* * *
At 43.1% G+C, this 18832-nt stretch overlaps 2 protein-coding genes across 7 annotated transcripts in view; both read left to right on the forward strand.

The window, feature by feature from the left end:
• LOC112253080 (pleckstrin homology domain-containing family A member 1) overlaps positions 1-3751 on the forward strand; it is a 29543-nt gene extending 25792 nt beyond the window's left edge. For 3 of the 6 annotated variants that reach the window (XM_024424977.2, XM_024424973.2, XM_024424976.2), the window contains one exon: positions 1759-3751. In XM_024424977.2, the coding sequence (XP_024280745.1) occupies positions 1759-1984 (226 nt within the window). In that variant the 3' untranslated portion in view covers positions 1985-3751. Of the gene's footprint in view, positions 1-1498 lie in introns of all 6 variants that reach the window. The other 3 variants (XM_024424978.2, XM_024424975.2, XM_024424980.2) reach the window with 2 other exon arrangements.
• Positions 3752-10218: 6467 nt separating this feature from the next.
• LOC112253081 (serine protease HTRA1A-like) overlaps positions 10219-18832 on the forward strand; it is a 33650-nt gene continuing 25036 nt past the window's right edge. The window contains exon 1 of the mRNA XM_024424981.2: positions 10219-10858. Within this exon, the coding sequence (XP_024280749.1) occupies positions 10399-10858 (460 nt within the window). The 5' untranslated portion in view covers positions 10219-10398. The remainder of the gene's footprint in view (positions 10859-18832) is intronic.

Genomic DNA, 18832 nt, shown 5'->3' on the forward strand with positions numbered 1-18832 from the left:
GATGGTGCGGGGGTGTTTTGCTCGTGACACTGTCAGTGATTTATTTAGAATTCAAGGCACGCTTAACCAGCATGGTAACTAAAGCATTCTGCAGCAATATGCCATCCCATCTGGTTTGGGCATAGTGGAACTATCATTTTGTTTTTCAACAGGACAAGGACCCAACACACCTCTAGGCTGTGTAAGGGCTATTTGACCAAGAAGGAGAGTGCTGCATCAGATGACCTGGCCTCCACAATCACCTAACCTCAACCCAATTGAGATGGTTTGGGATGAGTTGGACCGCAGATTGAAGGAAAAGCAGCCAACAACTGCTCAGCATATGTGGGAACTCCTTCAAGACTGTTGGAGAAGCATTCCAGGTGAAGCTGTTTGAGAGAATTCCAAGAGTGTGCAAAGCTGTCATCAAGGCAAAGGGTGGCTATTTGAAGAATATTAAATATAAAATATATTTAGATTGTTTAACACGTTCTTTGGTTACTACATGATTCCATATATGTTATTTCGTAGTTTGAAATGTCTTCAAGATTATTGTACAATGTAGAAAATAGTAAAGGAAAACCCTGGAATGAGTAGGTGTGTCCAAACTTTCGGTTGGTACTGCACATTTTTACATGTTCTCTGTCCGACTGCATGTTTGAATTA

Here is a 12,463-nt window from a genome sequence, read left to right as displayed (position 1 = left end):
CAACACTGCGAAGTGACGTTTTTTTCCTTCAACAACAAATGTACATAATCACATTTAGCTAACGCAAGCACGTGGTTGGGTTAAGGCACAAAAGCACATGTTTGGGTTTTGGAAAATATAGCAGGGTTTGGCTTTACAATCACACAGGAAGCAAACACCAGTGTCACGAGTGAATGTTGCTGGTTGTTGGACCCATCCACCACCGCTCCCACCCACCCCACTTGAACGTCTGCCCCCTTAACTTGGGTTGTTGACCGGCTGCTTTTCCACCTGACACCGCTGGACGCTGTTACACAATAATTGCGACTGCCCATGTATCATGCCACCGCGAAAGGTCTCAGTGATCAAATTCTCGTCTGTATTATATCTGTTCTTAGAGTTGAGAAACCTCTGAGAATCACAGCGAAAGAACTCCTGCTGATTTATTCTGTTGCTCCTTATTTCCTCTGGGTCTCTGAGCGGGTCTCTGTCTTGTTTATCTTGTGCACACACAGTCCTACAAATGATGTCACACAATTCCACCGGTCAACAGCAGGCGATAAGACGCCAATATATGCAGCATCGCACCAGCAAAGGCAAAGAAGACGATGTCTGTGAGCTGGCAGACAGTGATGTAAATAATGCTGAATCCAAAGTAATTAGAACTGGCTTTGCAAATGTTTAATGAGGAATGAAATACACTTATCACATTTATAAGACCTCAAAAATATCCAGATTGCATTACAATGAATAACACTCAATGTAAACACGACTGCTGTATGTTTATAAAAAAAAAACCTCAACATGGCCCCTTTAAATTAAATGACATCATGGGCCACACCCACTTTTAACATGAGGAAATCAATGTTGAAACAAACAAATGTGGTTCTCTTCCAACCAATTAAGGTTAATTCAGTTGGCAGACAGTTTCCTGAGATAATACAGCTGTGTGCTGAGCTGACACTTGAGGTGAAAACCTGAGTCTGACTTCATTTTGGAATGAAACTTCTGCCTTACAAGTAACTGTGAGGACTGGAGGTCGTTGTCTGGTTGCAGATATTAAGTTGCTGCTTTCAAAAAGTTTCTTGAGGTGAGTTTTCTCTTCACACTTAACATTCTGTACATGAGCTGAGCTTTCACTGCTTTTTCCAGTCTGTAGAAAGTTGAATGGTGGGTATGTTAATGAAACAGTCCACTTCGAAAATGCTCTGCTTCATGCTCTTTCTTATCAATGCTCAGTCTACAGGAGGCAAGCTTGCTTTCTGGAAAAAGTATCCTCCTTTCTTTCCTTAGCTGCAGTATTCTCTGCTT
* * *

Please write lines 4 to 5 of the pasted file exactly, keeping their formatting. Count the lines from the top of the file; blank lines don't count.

• Positions 3752-10218: 6467 nt separating this feature from the next.
• LOC112253081 (serine protease HTRA1A-like) overlaps positions 10219-18832 on the forward strand; it is a 33650-nt gene continuing 25036 nt past the window's right edge. The window contains exon 1 of the mRNA XM_024424981.2: positions 10219-10858. Within this exon, the coding sequence (XP_024280749.1) occupies positions 10399-10858 (460 nt within the window). The 5' untranslated portion in view covers positions 10219-10398. The remainder of the gene's footprint in view (positions 10859-18832) is intronic.